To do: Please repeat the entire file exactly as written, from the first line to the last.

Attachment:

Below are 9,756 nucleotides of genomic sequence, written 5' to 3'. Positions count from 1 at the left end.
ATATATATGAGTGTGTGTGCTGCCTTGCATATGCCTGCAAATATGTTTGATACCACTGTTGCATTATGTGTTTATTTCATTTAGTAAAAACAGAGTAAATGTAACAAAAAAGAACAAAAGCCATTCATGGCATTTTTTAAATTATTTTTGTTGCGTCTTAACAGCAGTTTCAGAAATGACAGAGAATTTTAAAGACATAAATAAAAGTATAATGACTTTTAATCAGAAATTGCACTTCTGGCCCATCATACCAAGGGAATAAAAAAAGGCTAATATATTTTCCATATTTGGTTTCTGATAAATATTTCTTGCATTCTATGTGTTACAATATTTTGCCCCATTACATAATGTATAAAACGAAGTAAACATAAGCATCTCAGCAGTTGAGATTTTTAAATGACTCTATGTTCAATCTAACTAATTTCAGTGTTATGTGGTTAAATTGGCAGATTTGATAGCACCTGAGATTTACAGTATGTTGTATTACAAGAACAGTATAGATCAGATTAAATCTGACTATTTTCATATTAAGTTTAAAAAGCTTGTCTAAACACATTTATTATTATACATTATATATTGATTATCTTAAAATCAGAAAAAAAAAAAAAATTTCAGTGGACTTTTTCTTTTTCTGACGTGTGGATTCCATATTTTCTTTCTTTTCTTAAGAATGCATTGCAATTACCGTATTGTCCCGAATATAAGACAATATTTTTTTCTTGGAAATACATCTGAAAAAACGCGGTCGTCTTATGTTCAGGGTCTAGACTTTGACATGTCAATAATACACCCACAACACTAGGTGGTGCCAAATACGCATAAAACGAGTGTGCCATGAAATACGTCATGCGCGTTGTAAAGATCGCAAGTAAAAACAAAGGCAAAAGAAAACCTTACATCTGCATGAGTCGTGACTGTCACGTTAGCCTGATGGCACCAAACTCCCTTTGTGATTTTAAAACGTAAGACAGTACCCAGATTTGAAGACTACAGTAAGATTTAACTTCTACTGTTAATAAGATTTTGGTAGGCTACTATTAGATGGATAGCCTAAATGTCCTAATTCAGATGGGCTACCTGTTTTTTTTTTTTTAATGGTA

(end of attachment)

Below are 9,756 nucleotides of genomic sequence, written 5' to 3'. Positions count from 1 at the left end.
ATATATATGAGTGTGTGTGCTGCCTTGCATATGCCTGCAAATATGTTTGATACCACTGTTGCATTATGTGTTTATTTCATTTAGTAAAAACAGAGTAAATGTAACAAAAAAGAACAAAAGCCATTCATGGCATTTTTTAAATTATTTTTGTTGCGTCTTAACAGCAGTTTCAGAAATGACAGAGAATTTTAAAGACATAAATAAAAGTATAATGACTTTTAATCAGAAATTGCACTTCTGGCCCATCATACCAAGGGAATAAAAAAAGGCTAATATATTTTCCATATTTGGTTTCTGATAAATATTTCTTGCATTCTATGTGTTACAATATTTTGCCCCATTACATAATGTATAAAACGAAGTAAACATAAGCATCTCAGCAGTTGAGATTTTTAAATGACTCTATGTTCAATCTAACTAATTTCAGTGTTATGTGGTTAAATTGGCAGATTTGATAGCACCTGAGATTTACAGTATGTTGTATTACAAGAACAGTATAGATCAGATTAAATCTGACTATTTTCATATTAAGTTTAAAAAGCTTGTCTAAACACATTTATTATTATACATTATATATTGATTATCTTAAAATCAGAAAAAAAAAAAAAATTTCAGTGGACTTTTTCTTTTTCTGACGTGTGGATTCCATATTTTCTTTCTTTTCTTAAGAATGCATTGCAATTACCGTATTGTCCCGAATATAAGACAATATTTTTTTCTTGGAAATACATCTGAAAAAACGCGGTCGTCTTATGTTCAGGGTCTAGACTTTGACATGTCAATAATACACCCACAACACTAGGTGGTGCCAAATACGCATAAAACGAGTGTGCCATGAAATACGTCATGCGCGTTGTAAAGATCGCAAGTAAAAACAAAGGCAAAAGAAAACCTTACATCTGCATGAGTCGTGACTGTCACGTTAGCCTGATGGCACCAAACTCCCTTTGTGATTTTAAAACGTAAGACAGTACCCAGATTTGAAGACTACAGTAAGATTTAACTTCTACTGTTAATAAGATTTTGGTAGGCTACTATTAGATGGATAGCCTAAATGTCCTAATTCAGATGGGCTACCTGTTTTTTTTTTTTTAATGGTA